New York Case Highlights Unexpected Financial Risks After Divorce
While divorce may end a marriage, it doesn’t always end legal agreements
As the Wall Street Journal recently reported, a current New York case is showing how divorce can have some unexpected financial risks even after a marriage is dissolved. In the case, the family of a deceased woman is fighting the family of her ex-husband over the inheritance of the woman’s house. This case should remind anybody currently going through a divorce about the many financial implications that dissolving a marriage entails and why it is of such importance to reach out for professional help every step of the way.
Will not changed
The New York court case shows how divorce and estate planning often intersect. The case involves the family of a woman who passed away in 2010 and had divorced her husband in 2007. Her Last Will & Testament, however, was written in 1996 and had made her husband the primary beneficiary of a $200,000 home, and named her father-in-law at the time the secondary beneficiary.
Under New York law, once the woman’s divorce was finalized, her then ex-husband could no longer be considered a beneficiary. However, the divorce did not mean that her former father-in-law was also cut out of the will. Despite the home having been in the woman’s family for generations, a lower court recently upheld the 1996 Last Will & Testament and ruled that the former father-in-law was the legitimate beneficiary of the house. That decision is now being appealed by the woman’s family.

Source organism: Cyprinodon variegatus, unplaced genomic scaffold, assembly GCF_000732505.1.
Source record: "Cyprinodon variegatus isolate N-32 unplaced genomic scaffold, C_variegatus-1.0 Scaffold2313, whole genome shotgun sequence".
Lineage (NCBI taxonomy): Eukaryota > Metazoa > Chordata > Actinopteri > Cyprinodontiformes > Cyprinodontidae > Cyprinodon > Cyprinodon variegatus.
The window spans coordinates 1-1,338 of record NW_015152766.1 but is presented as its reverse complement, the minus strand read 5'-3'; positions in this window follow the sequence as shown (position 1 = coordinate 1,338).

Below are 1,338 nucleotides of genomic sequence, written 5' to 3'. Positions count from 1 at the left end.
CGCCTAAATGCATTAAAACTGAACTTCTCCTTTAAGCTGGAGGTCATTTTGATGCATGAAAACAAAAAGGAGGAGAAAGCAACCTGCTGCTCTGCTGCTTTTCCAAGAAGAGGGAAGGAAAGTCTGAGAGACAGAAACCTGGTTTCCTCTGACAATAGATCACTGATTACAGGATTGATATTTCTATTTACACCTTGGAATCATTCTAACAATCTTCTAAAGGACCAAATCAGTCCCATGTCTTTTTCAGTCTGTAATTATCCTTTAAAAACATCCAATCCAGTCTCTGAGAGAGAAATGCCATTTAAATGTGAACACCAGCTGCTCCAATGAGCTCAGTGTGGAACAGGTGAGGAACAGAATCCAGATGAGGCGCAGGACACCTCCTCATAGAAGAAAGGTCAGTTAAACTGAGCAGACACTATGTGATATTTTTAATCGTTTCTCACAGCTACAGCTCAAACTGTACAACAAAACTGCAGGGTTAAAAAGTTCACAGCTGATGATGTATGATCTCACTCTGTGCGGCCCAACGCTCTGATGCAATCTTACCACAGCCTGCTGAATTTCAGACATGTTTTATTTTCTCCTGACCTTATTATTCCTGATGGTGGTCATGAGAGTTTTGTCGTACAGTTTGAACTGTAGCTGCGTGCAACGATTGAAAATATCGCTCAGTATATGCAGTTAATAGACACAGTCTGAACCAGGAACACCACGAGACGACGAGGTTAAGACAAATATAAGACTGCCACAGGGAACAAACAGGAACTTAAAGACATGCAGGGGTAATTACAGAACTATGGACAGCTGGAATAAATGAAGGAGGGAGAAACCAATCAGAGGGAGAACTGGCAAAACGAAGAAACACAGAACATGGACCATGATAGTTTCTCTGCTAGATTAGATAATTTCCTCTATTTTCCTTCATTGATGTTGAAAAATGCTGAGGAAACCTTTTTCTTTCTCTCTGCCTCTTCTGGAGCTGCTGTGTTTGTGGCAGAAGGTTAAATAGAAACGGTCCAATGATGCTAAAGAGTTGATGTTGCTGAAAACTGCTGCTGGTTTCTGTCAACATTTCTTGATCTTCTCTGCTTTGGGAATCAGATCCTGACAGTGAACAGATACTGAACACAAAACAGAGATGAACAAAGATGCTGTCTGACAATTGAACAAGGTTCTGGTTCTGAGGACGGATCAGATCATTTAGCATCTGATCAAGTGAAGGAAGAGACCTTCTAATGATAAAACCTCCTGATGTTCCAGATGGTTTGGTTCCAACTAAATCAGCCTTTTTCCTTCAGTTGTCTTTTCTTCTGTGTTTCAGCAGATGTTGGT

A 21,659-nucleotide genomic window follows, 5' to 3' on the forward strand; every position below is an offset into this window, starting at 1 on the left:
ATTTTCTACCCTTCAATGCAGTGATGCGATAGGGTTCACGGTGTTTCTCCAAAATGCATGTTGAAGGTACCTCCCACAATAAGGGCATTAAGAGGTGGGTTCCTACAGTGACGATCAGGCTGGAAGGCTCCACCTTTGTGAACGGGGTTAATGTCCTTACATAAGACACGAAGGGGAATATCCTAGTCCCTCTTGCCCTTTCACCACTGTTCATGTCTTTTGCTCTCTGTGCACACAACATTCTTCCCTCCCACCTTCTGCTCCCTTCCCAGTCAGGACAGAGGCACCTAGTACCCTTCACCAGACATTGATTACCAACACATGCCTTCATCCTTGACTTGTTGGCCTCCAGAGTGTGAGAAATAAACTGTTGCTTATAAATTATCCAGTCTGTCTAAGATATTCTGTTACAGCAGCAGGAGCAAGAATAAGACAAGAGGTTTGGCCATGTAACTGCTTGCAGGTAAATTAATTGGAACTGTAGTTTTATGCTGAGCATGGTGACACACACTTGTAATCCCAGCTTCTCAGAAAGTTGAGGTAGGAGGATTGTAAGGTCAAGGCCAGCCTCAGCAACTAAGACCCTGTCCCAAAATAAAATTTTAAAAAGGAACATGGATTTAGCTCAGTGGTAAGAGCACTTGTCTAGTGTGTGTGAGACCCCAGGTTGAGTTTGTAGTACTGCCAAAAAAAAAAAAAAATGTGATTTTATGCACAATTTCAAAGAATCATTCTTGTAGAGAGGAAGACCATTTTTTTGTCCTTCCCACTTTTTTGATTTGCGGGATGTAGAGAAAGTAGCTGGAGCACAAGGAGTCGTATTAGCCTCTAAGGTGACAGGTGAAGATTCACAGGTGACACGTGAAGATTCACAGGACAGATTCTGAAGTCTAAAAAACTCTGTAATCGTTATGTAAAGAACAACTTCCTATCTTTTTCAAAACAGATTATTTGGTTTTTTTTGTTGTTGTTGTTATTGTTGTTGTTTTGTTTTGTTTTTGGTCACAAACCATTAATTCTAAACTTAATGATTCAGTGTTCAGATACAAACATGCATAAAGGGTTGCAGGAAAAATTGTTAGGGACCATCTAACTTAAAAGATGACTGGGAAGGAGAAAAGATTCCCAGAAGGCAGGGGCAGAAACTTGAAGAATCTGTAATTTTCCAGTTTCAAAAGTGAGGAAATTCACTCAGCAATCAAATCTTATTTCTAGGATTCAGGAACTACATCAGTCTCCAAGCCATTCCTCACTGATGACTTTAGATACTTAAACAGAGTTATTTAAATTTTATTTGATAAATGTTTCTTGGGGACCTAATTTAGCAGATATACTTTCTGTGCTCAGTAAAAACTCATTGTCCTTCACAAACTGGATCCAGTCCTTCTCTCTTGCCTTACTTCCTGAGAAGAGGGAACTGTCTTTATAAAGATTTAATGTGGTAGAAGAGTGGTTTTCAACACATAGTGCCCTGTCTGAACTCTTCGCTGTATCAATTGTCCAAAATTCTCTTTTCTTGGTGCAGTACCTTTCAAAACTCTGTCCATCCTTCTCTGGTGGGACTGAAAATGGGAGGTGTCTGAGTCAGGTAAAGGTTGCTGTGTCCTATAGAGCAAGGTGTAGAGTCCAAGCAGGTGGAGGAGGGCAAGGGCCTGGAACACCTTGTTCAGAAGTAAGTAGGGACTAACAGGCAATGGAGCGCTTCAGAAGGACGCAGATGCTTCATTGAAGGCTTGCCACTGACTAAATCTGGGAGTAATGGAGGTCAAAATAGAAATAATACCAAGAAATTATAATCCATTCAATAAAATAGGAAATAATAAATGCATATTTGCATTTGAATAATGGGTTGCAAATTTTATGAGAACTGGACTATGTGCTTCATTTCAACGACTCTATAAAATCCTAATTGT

This case is a reminder of just how complicated legal and financial issues surrounding dissolution can become. As USA Today reports, one of the biggest money mistakes people going through a dissolution make is focusing on short-term goals at the expense of long-term ones.
Divorce is an emotionally difficult period for most people, which can make it difficult to think about what is in a person’s long-term interests. In order to keep a rational mind throughout the process and get the best advice possible, professional advice is invaluable. Financial advisers, for example, can inform a divorcing party about possible tax implications, issues involving estate planning and the other financial matters of a dissolution. Experts, however, caution that divorcing spouses should not share the same financial adviser as it may present a potential conflict of interest.
Just as expert financial help is so important during divorce, so too is qualified legal advice. As the above New York case shows, a seemingly minor point of law can end up having major consequences for families.
For anybody going through a divorce, the best approach is to contact a family law attorney today. Through hard work and experience, the right attorney can help a divorcing client understand what options are available and what may be the best course of action to protect his or her assets and interests.